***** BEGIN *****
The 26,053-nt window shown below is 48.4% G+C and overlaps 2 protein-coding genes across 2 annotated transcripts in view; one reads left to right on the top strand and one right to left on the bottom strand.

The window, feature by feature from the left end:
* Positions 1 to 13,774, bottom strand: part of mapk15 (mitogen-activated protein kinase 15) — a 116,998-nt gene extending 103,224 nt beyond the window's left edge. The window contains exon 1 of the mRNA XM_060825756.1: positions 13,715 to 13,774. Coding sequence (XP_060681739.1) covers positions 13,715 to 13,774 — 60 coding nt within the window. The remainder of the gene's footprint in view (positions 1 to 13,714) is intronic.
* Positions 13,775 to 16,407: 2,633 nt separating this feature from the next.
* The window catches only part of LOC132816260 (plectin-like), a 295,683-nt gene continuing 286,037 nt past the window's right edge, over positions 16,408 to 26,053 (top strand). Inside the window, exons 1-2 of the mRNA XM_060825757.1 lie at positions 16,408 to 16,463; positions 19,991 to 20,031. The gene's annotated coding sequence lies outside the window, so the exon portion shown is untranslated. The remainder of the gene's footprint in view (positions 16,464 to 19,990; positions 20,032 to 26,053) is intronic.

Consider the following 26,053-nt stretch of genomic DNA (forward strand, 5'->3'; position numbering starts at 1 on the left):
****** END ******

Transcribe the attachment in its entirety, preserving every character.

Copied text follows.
The 26,053-nt window shown below is 48.4% G+C and overlaps 2 protein-coding genes across 2 annotated transcripts in view; one reads left to right on the top strand and one right to left on the bottom strand.

The window, feature by feature from the left end:
* Positions 1 to 13,774, bottom strand: part of mapk15 (mitogen-activated protein kinase 15) — a 116,998-nt gene extending 103,224 nt beyond the window's left edge. The window contains exon 1 of the mRNA XM_060825756.1: positions 13,715 to 13,774. Coding sequence (XP_060681739.1) covers positions 13,715 to 13,774 — 60 coding nt within the window. The remainder of the gene's footprint in view (positions 1 to 13,714) is intronic.
* Positions 13,775 to 16,407: 2,633 nt separating this feature from the next.
* The window catches only part of LOC132816260 (plectin-like), a 295,683-nt gene continuing 286,037 nt past the window's right edge, over positions 16,408 to 26,053 (top strand). Inside the window, exons 1-2 of the mRNA XM_060825757.1 lie at positions 16,408 to 16,463; positions 19,991 to 20,031. The gene's annotated coding sequence lies outside the window, so the exon portion shown is untranslated. The remainder of the gene's footprint in view (positions 16,464 to 19,990; positions 20,032 to 26,053) is intronic.

Consider the following 26,053-nt stretch of genomic DNA (forward strand, 5'->3'; position numbering starts at 1 on the left):